Over 12 years ago, John Burnham Schwartz introduced us to two ordinary families facing an extraordinary crisis â€“ the inadvertent death of a young boy, Josh Lerner, by a hit-and-run driver, a small-town lawyer named Dwight Arno. The book was RESERVATION ROAD, a wrenching psychological study about how a single moment in time can shatter an orderly world into tiny little shards. Now, in a poignantly written sequel, Mr. Schwartz revisits the two families â€“ the Arnos and the Lerners â€“ years later, at the cusp of yet another crisis.
I read Donald Ray Pollockâ€™s collection of short stories, KNOCKEMSTIFF, in 2009 when it first came out. It amazed me with its brilliance at the same time that it wrenched my guts. His new book, THE DEVIL ALL THE TIME is just as brilliant but feels more like a kick in the guts. Itâ€™s heavy, horrific, beautifully written and filled with studies of people one hopes never to meet. There were times when I felt like a voyeur, watching something that was meant to be private and not shared but I read on anyway, fascinated and sometimes disgusted, but always riveted and totally impressed with the quality of the writing. The tenor, weight and tension of the novel never lets up.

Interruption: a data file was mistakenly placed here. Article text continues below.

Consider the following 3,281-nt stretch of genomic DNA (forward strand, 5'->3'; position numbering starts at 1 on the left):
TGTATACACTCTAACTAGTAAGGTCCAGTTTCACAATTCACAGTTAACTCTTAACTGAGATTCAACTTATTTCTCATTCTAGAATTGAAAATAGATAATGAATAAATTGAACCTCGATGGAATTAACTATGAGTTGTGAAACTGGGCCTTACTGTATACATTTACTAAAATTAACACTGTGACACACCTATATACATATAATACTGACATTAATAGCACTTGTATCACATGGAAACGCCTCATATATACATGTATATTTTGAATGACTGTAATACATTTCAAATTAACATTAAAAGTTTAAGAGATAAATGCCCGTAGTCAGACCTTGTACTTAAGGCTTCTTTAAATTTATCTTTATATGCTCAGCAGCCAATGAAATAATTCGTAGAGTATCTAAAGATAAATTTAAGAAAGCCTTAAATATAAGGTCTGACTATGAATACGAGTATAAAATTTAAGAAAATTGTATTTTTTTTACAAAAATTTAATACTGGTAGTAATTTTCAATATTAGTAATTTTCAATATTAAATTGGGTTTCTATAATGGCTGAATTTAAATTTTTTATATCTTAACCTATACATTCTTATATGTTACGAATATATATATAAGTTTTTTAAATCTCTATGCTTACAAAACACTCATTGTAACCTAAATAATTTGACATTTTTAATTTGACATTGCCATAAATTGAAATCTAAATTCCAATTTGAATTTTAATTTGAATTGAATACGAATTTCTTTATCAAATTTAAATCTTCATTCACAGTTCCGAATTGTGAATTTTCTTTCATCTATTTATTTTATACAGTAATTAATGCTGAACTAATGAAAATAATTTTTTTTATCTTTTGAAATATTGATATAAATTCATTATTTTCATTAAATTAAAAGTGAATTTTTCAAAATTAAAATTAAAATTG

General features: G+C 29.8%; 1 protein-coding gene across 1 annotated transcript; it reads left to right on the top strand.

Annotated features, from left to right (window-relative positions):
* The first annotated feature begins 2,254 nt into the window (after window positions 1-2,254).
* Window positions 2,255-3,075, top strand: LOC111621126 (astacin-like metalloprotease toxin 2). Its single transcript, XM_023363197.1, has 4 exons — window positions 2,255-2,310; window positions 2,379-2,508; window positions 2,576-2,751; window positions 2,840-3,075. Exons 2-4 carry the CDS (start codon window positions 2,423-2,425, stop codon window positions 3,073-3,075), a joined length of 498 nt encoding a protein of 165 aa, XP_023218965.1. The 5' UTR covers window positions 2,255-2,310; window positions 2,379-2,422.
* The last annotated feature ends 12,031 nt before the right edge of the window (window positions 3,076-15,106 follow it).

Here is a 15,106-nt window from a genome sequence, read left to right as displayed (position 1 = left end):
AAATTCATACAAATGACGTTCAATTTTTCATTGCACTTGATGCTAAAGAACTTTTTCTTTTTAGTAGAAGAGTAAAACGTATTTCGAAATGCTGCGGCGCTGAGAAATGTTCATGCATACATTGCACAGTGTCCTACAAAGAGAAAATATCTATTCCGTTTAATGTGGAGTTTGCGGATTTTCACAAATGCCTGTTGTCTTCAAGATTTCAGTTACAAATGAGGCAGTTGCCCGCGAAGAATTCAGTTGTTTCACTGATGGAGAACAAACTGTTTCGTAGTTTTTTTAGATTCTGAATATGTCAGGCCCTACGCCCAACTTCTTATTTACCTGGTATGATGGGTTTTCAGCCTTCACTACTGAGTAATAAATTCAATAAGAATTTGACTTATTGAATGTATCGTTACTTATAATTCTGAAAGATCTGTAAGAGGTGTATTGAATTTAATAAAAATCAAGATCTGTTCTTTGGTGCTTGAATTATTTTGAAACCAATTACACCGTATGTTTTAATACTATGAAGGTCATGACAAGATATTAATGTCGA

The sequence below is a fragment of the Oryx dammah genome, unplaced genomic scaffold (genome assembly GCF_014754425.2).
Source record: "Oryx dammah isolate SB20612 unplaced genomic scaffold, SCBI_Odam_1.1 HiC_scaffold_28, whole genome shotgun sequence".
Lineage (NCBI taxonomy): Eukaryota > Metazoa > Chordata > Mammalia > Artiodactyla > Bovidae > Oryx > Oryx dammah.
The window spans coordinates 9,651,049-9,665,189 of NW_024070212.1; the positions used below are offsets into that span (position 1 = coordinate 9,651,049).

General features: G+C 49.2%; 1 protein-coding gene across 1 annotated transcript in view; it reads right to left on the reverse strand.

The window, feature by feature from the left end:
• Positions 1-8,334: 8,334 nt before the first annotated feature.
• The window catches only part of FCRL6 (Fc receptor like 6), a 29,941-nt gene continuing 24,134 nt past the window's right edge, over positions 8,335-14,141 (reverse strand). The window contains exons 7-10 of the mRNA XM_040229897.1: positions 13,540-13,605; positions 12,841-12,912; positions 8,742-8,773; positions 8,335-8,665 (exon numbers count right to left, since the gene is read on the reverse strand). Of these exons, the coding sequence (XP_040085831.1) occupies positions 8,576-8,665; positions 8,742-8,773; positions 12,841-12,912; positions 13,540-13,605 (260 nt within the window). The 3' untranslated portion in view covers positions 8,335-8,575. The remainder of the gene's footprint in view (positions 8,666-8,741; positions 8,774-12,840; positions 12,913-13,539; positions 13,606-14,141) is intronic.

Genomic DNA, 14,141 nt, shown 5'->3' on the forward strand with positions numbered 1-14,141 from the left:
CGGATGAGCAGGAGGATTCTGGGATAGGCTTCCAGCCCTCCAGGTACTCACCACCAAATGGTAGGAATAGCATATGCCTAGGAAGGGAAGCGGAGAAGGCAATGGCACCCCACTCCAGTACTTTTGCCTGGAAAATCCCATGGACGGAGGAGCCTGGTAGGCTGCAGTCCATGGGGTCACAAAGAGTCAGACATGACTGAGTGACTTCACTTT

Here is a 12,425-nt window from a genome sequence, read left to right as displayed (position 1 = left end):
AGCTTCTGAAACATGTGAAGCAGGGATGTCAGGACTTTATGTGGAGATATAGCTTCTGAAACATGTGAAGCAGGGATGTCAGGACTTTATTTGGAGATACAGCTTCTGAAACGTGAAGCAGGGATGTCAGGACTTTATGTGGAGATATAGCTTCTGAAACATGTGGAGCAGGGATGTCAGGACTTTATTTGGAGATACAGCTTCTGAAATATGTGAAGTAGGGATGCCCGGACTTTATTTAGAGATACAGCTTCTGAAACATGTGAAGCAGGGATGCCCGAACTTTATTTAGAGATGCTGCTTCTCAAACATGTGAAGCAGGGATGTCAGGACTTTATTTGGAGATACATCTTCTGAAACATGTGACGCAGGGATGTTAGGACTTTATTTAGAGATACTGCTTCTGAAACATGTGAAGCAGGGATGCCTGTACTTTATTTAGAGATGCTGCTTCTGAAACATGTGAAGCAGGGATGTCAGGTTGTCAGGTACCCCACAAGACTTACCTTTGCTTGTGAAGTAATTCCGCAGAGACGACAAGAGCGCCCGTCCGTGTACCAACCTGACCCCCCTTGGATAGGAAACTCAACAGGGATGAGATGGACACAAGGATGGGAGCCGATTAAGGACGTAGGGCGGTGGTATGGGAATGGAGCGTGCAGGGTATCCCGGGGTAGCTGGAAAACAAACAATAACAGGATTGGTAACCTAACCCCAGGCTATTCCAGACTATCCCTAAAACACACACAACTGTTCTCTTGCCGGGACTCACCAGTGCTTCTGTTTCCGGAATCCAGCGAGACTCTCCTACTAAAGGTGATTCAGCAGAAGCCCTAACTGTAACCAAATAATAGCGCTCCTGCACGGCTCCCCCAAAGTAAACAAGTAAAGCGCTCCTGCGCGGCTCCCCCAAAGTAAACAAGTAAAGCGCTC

Jimmy Boone is a certain kind of maverick â€“ out of the box and not quite a civilian. After serving his time in the Marines, Boone becomes a partner in a security firm. He works as a bodyguard for the rich and famous. He spends his time in Hollywood, Hawaii, Aspen or wherever those with money gather. It is his job to protect and defend them. However, one of his jobs goes awry. Jimmy believes that his client is sexually molesting his daughter and beats him to within an inch of his life. Jimmy later finds out he was set up by the manâ€™s wife as part of a mean divorce. The man he almost killed may have been innocent. Jimmy goes to jail and, when THIS WICKED WORLD opens, Jimmy is out on probation. He is bartending by night and acting as super of an apartment complex.
Andrew Winer has written a potboiler that is also literary. Writing about such a serious subject as the Holocaust sometimes constricts a novelist into a more conventional form of storytelling/historical fiction. But as we have seen with such books as Frederick Reikenâ€™s DAY FOR NIGHT and Nicole Kraussâ€™s more postmodern GREAT HOUSE, as well as Death as a narrator in Markus Zusakâ€™s THE BOOK THIEF, the only unwritten rules are to grip the reader in a credible story and to edify through words. Winer has done both, and he puts his unique stamp on it with his fluid, page-turning, thriller style blended with his out-of-the-box imagination and mellifluous prose. Like Plath did so craftily with THE BELL JAR, Winer will reach a wider audience by his hewing of the elevated with the pedestrian. Saul Bellow meets Stephen King. I applaud his ambitious style, which he succeeded with on many levels. Two stories parallel and merge, reaching forward in one, backward in the other, fusing in a transmigration of redemption.